A Romantic's primer: Rakoff's Love Dishonor Marry Die Cherish Perish
By Wendy Bourgeois
The story, a multigenerational, mostly middle class novel of manners, unfolds through vignettes, one character at a time. Some are more finely drawn than others. Margaret, born in the stockyards at the turn of the century, and Helen, seduced by her boss, are particular standouts, and reinforce Rakoff’s ruminations on the damage inflicted by sexual shame, a theme which becomes essential as the story moves towards its main set piece, the story of Cliff, a gay artist dying in the AIDS epidemic.
It cannot escape anyone’s notice while reading the passages describing Cliff’s death that Rakoff wrote this as he was dying of cancer, and also that this novel in verse, for Christ’s sake, ought to be maudlin and a disgusting gimmick. It isn’t. His previous books of prose essays display a mastery of syntax bordering on neurosis, and sometimes made the writing a touch sterile. Here, though, the speed of the tetrameter, and the absurdity, safeguard squishy human tenderness against too much wit and polish. Because the rhymes regularly and sometimes spectacularly fail just like the characters do, when they succeed you feel like cheering or bursting into tears. It would be easy, I think, to assume that the nearness of death allowed Rakoff finally to, you know, let go into some kind of death-muse fever dream, but nothing’s truly careless here. It feels easy, though—unlike most contemporary poetry—and operatic—unlike most contemporary fiction.
In one of my favorite moments, when Cliff has left his lonely childhood and experiences San Francisco’s pre-AIDS golden era, he says, “An insight that always cut keen as a knife/whose wound was pure pleasure; Clifford loved, loved his life.” Knife and life are pretty blunt objects as rhyming pairs go. Loud, and clunky, and perfectly matched as a couple of ceramic bookends, they force you back into the line, where “cut keen” moves exactly as quickly as the idea, and the “wound of pure pleasure” does all of the sex and death stuff it’s supposed to do without being too gross, but still a little gross, as in: expressive of the right kind of physicality, and also funny. Then, after the semi-colon in the middle of the line, comes Cliff’s full name, now Clifford, the extra syllable throwing off the pace and also suddenly formal in this attention grabbing, mother-means-business tone. This kind of movement elevates pathos through music rather than image, which sneaks in a heartier dose of emotional excess than most ironic American readers, myself included, will normally tolerate.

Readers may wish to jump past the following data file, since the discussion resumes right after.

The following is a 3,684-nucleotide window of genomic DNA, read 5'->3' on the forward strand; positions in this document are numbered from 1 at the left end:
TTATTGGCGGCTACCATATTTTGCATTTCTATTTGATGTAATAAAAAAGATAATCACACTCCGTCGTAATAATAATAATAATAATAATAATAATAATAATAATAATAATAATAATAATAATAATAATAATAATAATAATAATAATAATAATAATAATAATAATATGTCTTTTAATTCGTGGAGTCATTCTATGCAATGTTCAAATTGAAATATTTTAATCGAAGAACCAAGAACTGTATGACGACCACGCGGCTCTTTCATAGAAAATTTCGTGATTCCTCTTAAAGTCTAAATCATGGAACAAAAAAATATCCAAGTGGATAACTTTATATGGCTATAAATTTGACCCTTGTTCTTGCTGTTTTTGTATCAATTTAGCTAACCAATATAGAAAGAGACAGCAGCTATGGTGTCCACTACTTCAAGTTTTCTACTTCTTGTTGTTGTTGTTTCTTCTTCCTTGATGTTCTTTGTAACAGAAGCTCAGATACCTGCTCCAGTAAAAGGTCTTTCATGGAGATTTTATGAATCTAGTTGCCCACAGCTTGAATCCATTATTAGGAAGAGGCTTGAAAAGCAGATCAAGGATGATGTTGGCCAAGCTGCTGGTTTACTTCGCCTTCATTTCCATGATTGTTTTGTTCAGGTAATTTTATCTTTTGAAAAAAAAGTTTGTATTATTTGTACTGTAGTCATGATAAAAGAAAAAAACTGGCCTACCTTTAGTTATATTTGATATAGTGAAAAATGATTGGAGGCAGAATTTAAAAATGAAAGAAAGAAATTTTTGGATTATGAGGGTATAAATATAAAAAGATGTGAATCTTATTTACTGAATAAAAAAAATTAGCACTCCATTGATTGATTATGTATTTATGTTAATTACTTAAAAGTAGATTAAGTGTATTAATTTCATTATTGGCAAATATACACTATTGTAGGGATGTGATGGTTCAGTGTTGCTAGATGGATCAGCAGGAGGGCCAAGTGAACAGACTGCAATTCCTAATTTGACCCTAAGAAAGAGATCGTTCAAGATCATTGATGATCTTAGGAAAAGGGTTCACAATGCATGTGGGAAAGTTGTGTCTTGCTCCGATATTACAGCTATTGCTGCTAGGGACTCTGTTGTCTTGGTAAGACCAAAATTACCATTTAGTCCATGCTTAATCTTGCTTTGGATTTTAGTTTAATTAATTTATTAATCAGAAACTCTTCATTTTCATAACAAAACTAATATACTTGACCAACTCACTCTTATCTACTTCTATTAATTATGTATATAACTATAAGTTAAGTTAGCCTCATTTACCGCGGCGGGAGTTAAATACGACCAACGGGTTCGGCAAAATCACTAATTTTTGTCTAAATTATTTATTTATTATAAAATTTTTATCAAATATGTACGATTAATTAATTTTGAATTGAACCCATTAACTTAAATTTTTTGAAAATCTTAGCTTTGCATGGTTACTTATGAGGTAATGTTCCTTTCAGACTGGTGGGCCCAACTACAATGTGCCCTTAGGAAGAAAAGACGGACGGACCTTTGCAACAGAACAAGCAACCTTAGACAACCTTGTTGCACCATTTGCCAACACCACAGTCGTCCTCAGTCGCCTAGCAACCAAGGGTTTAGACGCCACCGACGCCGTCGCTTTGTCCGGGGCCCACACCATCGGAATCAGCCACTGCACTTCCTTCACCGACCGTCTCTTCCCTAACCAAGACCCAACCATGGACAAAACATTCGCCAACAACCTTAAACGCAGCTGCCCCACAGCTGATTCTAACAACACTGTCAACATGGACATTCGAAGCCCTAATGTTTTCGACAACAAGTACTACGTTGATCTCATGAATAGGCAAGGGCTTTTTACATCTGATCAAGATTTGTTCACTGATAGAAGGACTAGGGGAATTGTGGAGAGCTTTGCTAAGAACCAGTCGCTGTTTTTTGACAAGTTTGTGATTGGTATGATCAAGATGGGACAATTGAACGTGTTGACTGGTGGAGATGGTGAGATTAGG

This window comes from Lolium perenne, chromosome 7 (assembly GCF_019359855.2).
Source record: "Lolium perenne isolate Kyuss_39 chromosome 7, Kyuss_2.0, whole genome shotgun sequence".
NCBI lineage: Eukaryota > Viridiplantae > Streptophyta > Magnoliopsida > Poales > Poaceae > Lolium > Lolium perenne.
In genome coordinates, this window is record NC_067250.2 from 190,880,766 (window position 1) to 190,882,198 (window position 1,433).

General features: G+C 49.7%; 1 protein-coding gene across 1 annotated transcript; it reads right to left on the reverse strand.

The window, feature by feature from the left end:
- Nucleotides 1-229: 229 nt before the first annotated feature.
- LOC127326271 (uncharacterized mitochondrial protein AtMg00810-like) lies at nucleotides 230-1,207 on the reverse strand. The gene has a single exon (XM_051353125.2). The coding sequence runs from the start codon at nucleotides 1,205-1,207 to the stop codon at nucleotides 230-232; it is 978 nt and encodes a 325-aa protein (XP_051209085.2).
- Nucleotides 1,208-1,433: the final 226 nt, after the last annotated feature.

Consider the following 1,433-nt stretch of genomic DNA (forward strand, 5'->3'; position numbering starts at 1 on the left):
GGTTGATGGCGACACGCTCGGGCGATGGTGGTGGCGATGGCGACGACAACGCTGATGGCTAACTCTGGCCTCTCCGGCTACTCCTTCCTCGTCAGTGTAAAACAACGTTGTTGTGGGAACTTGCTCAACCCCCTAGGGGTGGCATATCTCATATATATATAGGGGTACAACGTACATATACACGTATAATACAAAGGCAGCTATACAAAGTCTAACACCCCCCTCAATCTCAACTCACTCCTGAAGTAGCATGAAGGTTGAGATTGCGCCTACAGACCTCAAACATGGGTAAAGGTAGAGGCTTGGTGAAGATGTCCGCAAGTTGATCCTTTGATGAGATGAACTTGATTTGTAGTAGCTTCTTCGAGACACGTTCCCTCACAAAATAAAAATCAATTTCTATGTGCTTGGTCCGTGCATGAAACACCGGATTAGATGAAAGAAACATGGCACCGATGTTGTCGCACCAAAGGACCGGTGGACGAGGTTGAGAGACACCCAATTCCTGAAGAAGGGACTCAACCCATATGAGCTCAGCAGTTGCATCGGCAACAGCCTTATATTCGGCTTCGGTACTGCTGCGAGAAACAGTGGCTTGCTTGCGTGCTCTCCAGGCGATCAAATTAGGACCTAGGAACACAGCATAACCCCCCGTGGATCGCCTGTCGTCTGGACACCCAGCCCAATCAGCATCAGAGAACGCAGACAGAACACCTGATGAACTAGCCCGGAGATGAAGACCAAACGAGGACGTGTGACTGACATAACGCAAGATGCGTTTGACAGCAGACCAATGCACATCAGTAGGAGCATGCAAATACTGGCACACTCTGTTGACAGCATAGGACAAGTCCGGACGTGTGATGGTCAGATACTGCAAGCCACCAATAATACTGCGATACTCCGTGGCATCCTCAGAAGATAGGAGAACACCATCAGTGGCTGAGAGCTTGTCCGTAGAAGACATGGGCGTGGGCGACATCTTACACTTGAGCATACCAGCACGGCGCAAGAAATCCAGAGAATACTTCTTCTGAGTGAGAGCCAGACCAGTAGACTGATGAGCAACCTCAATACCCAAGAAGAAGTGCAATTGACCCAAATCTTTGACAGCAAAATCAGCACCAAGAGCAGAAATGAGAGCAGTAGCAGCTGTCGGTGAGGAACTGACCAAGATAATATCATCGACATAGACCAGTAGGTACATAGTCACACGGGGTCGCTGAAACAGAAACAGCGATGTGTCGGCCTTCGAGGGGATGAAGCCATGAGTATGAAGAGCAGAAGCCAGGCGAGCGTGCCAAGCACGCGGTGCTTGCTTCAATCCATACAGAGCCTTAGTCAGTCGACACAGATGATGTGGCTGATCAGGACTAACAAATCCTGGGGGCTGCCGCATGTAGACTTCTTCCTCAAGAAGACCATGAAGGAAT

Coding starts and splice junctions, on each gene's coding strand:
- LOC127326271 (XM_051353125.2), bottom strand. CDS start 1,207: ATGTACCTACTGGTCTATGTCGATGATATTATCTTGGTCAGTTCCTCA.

Finally, the two loves there at the end of the line tell us that one day we will be sick or old and pissed that we didn’t have more complicated fun because we refused to admit how much pleasure and beauty motivates us. Some people will say getting off on pleasure and beauty is sick and unproductive, but David Rakoff wanted us to know the joys of deviance before its gets too late.
Wendy Bourgeois is a poet and writer. Her previous Reading Lines column was about John Ashbery and images of God.